Abstract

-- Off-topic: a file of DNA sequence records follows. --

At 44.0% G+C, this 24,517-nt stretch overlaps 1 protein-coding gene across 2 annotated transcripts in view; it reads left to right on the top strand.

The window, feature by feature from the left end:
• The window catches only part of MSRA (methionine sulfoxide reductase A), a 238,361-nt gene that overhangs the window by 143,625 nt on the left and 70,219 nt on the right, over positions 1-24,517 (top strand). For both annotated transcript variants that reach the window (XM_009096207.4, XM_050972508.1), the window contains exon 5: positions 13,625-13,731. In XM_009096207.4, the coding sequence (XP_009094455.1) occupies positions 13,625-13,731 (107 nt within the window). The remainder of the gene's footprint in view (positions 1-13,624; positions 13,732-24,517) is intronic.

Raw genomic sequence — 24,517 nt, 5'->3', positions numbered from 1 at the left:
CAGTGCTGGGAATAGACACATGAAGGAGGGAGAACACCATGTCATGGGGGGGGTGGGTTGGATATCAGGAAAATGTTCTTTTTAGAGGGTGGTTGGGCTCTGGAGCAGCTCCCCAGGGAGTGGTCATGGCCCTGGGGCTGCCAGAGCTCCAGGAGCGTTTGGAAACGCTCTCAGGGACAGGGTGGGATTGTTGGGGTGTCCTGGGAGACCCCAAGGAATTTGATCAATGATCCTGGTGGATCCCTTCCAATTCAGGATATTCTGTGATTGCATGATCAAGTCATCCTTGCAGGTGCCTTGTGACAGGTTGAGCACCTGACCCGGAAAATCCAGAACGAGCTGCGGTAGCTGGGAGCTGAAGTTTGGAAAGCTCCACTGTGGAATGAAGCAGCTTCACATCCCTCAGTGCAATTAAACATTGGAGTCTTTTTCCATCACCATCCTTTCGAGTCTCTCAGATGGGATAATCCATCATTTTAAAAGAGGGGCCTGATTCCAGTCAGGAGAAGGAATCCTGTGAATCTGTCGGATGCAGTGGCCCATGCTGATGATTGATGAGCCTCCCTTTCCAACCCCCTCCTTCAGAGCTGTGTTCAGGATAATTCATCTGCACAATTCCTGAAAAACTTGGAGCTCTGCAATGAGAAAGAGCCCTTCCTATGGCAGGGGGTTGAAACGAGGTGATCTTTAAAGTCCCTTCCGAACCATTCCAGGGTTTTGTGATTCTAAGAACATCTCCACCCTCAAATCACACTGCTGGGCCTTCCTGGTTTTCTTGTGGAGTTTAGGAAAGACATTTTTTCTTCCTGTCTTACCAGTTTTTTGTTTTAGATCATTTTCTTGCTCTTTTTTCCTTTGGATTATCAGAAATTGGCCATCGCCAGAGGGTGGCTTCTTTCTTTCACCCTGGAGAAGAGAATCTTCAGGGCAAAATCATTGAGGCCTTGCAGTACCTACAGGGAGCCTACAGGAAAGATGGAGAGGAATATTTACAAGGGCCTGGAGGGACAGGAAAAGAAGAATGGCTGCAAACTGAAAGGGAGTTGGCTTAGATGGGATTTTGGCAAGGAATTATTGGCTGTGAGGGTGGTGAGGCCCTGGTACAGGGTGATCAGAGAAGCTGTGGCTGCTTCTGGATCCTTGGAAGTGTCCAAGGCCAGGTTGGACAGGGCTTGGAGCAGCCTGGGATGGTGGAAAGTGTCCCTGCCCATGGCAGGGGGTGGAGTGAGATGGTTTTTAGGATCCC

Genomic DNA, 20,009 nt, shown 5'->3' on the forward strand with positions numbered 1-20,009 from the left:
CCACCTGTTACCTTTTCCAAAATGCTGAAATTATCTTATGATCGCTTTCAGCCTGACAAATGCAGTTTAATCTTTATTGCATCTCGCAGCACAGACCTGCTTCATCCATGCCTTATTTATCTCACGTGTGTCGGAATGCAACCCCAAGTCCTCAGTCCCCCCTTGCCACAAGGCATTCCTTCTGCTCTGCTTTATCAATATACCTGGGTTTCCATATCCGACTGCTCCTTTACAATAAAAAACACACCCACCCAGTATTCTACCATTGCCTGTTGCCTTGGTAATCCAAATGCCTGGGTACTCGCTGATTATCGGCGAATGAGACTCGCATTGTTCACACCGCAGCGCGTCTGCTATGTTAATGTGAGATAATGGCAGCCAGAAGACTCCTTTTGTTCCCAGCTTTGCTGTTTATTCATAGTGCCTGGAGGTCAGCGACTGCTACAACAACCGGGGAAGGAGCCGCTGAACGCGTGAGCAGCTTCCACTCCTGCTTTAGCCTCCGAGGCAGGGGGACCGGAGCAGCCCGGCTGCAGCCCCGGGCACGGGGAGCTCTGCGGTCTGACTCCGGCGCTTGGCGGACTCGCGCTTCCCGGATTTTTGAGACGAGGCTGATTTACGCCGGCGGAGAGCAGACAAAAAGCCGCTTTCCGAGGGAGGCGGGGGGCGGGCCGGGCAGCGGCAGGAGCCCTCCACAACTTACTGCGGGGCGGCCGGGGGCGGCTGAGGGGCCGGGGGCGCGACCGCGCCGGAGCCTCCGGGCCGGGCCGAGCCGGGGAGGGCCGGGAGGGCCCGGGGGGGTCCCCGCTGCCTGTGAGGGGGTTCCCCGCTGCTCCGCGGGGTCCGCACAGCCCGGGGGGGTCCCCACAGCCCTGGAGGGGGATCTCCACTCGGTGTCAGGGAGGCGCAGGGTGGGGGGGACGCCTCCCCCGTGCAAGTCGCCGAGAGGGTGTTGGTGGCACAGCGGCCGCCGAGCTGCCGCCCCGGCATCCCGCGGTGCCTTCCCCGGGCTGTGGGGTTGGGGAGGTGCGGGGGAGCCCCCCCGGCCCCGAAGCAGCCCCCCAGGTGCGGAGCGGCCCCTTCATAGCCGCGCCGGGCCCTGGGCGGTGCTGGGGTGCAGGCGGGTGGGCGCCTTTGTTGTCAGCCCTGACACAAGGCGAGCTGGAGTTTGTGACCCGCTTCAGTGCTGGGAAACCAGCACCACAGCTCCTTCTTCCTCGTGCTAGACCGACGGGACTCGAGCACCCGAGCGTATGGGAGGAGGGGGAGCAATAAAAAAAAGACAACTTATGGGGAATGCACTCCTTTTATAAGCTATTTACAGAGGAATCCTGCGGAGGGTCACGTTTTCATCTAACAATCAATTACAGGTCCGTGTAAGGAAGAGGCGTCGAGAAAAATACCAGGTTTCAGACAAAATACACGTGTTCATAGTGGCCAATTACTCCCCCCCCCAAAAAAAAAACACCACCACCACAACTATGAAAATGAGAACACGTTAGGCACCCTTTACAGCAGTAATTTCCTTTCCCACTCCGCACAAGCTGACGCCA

We have tested the ability of a representative range of dietary glucosinolates and their breakdown products, found in high concentrations in cruciferous vegetables, to act as blocking agents against carcinogenesis by inducing the activity of the anticarcinogenic phase II marker enzyme quinone reductase in murine hepa1c1c7 cells. Breakdown of glucosinolates was catalysed by the endogenous plant enzyme thioglucoside glucohydrolase at neutral and acid pH. Only two unmodified glucosinolates, p-hydroxybenzyl and 2-hydroxybut-3-enyl, significantly induced quinone reductase activity. However, after enzymic hydrolysis at near-neutral pH, some of the glucosinolates yielded breakdown products that significantly induced quinone reductase in the order: 3-methylsulphinylpropyl→prop-2-enyl→pent-4enyl ∼ 2-phenylethyl ∼ benzyl → all others tested. Incubation with myrosinase at acidic pH resulted in induction of quinone reductase activity by the hydrolysis products of only three of the tested glucosinolates: 3-methylsulphinylpropyl∼ 2-phenylethyl → benzyl → all others, activity due to the two alkenyl compounds being lost. The results show that the potential cancer-blocking action of both intact and thioglucoside glucohydrolase-treated glucosinolates, as assessed by induction of phase II enzyme activity, is dependent on the nature of the side chain of the parent glucosinolate.